Umberto Pellecchia conducted in-depth interviews with inmates at Lilongwe’s Maula prison where MSF has been working since mid-2014.
The worst is at night. The heat emanating from dozens upon dozens of bodies is so stifling it’s palpable. The men are squeezed together on the cement floor, with a space of less than half a square metre per person on average. Packed tightly like battery hens for fifteen hours a day, the inmates sit up in rows, their heads lolling on their knees, occasionally rolling onto a neighbour’s shoulder. This is the harsh reality of overcrowding in Maula prison, in the Malawi capital of Lilongwe. Built to accommodate 800 prisoners, Maula is bursting at the seams with 2,650 inmates. Amongst this desperate population, the most vulnerable are the nearly 300 undocumented migrants who were arrested as they travelled towards South Africa.
These men represent the reality of our mobile world, where people are on the move, seeking refuge from violence and inequality or escape from chronic poverty. Lacking any kind of resources, they left their countries of origin in the hope of building a decent life in South Africa. A dream denied at home, that dramatically ended up in Malawi’s prisons.
It is a bright June morning when I visit Maula prison to assess the living conditions of foreigners who have been deemed by the court as undocumented migrants. The sun shines a bleak light on the daily realities of migrants held together with common-law offenders, some of whom are serving long sentences for violent crimes. “We are 204 in this cell,” says Thomas, a Malawian inmate, pointing to the number written on a blackboard in the 60 square-metre cell. He introduces me to a group of young Ethiopians sitting outside in the sun. “It gives us Vitamin D,” jokes Abeba, a man in his thirties from Durame, Ethiopia. “We are not criminals! But now, in prison, we are not human anymore,” he says.
The number of foreign citizens, mostly Ethiopians, detained in Malawi for illegal entry has increased in the past few years, becoming a phenomenon of humanitarian concern. Most of them have been charged for three months, but the reality is that they have been locked away for more. The law requires they return to their homelands after their periods of detention, but bureaucratic delays impede any way forward. Moreover, they are supposed to cover their expenses for repatriation, a contradiction to their weak economic status.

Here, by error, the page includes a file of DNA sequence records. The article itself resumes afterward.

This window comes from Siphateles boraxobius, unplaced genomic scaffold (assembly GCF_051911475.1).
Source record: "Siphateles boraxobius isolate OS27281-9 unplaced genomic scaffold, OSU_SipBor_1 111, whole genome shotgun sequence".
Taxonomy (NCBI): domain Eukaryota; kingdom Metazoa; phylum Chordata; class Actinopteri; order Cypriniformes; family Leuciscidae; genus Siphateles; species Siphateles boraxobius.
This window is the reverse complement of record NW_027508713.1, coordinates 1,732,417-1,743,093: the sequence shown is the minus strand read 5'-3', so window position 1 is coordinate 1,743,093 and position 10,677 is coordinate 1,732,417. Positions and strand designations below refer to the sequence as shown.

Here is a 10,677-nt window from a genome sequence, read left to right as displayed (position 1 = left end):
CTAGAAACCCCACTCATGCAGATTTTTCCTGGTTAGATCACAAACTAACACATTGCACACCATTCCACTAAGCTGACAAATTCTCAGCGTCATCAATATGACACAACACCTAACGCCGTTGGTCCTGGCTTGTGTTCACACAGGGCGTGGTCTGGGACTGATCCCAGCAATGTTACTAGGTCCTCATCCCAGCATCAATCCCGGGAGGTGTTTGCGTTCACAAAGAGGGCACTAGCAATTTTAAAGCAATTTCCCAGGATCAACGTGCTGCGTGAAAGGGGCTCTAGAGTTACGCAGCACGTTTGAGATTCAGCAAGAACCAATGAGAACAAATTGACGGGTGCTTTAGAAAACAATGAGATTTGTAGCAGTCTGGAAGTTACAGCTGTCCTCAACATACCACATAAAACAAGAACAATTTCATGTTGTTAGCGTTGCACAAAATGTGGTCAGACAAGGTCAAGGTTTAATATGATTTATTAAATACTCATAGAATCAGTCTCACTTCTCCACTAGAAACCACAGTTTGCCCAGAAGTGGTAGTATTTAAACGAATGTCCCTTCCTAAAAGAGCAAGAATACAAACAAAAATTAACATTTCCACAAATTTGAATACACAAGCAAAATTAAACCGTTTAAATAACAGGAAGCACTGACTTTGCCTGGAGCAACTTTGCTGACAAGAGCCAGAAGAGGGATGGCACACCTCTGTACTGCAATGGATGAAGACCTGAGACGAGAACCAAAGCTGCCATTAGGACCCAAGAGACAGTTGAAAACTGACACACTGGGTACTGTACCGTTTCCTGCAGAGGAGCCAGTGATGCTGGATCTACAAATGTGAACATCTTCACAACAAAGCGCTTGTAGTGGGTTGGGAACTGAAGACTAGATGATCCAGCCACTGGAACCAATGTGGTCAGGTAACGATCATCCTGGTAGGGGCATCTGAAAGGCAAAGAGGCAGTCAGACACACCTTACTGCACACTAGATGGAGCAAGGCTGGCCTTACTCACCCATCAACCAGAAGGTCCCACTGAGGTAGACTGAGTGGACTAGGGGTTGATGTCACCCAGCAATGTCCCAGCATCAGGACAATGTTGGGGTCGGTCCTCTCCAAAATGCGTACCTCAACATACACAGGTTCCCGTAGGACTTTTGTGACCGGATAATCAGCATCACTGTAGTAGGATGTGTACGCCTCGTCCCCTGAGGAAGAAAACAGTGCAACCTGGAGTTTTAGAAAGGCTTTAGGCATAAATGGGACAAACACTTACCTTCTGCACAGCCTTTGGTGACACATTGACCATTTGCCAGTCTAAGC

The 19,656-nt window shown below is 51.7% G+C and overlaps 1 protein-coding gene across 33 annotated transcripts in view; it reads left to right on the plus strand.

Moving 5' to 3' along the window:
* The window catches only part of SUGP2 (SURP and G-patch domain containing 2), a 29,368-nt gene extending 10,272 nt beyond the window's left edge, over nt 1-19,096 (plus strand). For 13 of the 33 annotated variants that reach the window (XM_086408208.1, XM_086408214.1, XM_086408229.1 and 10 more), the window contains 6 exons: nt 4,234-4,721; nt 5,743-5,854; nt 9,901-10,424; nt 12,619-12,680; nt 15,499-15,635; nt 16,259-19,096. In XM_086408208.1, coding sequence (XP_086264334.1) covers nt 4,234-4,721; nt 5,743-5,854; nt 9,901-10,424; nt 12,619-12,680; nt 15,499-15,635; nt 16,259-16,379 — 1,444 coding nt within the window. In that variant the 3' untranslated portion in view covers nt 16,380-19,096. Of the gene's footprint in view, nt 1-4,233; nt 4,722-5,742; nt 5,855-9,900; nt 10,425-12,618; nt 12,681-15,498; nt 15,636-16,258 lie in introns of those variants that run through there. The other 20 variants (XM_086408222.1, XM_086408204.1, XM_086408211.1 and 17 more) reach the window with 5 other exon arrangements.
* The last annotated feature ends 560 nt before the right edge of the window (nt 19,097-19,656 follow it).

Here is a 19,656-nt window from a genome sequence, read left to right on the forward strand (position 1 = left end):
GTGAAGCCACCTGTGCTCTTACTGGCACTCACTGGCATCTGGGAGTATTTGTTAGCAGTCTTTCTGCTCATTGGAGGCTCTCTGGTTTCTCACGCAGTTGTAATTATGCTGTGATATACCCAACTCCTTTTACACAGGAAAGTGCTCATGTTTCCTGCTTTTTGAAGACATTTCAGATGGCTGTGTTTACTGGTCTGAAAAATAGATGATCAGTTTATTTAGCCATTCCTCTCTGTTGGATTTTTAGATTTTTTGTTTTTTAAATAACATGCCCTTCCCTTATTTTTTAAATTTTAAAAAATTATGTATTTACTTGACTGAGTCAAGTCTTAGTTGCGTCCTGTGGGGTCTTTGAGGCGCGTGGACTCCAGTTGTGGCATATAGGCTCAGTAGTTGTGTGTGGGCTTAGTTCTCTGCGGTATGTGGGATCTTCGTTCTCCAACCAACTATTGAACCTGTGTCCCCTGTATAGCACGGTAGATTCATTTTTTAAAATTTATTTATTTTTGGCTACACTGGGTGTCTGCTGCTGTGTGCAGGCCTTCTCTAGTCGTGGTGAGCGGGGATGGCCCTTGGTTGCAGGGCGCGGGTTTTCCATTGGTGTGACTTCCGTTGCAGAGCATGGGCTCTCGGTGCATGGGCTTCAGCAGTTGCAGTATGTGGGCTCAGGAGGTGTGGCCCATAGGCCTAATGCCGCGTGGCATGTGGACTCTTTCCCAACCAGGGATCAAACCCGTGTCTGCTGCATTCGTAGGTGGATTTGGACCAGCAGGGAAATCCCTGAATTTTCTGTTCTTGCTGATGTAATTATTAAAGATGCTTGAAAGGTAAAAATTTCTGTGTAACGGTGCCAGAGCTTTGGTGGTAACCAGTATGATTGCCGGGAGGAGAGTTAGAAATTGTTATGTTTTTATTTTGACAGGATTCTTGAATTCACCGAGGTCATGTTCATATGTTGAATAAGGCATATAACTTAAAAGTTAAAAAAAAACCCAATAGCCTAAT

A young boy leaning on a wall tells me, “My dream is to reach South Africa; this is what I have worked towards for years. I knew it would be difficult, but I never thought I’d end up here. I thought Africans were all brothers. But here… here it seems different.” He stares at me, as if questioning for the first time what he had always thought to be true.
Three young men are grading beans outside their cell. “You see? These are not good. They are uncooked and rotten,” says one of the men. “We eat them like that,” another inmate adds. Prisoners in Maula get food only once a day. They usually eat a plate of nsima - ground maize that fills the stomach but doesn’t give many nutrients. Beans are an occasional treat. Nutrition is so poor that last month MSF had to treat 18 inmates for moderate-to-severe malnutrition.
Ethiopians follow a long-standing pattern of migration towards South Africa, their beacon of light. “Where we live, there is not enough land for everyone, we are too many in my family,” says Abeba, counting with the fingers on both hands the number of brothers in his family. “If I go to South Africa, after two or three years I can afford to buy a house. If you work for twenty years in Ethiopia you can’t buy anything,” he says. Another young Ethiopian adds, “If you need a job there, you have to belong to a certain family that has land. My family doesn’t have any.” For many, leaving the country wasn’t a choice. It was their last hope for survival.
Emmanuel pulls out his torn wallet, opens it and shows me the transparent sleeve inside. Instead of pictures, it holds his talisman: a piece of paper with three phone numbers on it. “These are my friends in South Africa,” he says. In the courtyard of the prison, Abeba gazes at the other inmates playing football. I ask him if he wants to go back to his country. He turns his head towards me, with a serious smile too mature for his age. “We can’t go back,” he says. “If we go back to Ethiopia, what could we do there? We can’t work anymore. We have become too sick for any kind of work.”